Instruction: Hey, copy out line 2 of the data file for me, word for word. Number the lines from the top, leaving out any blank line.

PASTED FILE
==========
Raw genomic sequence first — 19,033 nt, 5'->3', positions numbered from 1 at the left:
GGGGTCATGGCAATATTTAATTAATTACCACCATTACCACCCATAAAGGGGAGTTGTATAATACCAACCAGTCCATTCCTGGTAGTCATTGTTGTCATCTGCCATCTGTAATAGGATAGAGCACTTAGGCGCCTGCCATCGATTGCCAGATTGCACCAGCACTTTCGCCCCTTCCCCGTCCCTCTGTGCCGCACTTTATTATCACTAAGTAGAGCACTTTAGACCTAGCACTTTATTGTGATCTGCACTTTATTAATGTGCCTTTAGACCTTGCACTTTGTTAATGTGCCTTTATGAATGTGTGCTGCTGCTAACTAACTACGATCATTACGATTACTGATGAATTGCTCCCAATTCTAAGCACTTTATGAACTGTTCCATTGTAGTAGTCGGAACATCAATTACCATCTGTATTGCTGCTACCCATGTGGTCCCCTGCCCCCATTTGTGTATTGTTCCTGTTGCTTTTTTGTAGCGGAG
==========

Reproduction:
GGGGTCATGGCAATATTTAATTAATTACCACCATTACCACCCATAAAGGGGAGTTGTATAATACCAACCAGTCCATTCCTGGTAGTCATTGTTGTCATCTGCCATCTGTAATAGGATAGAGCACTTAGGCGCCTGCCATCGATTGCCAGATTGCACCAGCACTTTCGCCCCTTCCCCGTCCCTCTGTGCCGCACTTTATTATCACTAAGTAGAGCACTTTAGACCTAGCACTTTATTGTGATCTGCACTTTATTAATGTGCCTTTAGACCTTGCACTTTGTTAATGTGCCTTTATGAATGTGTGCTGCTGCTAACTAACTACGATCATTACGATTACTGATGAATTGCTCCCAATTCTAAGCACTTTATGAACTGTTCCATTGTAGTAGTCGGAACATCAATTACCATCTGTATTGCTGCTACCCATGTGGTCCCCTGCCCCCATTTGTGTATTGTTCCTGTTGCTTTTTTGTAGCGGAG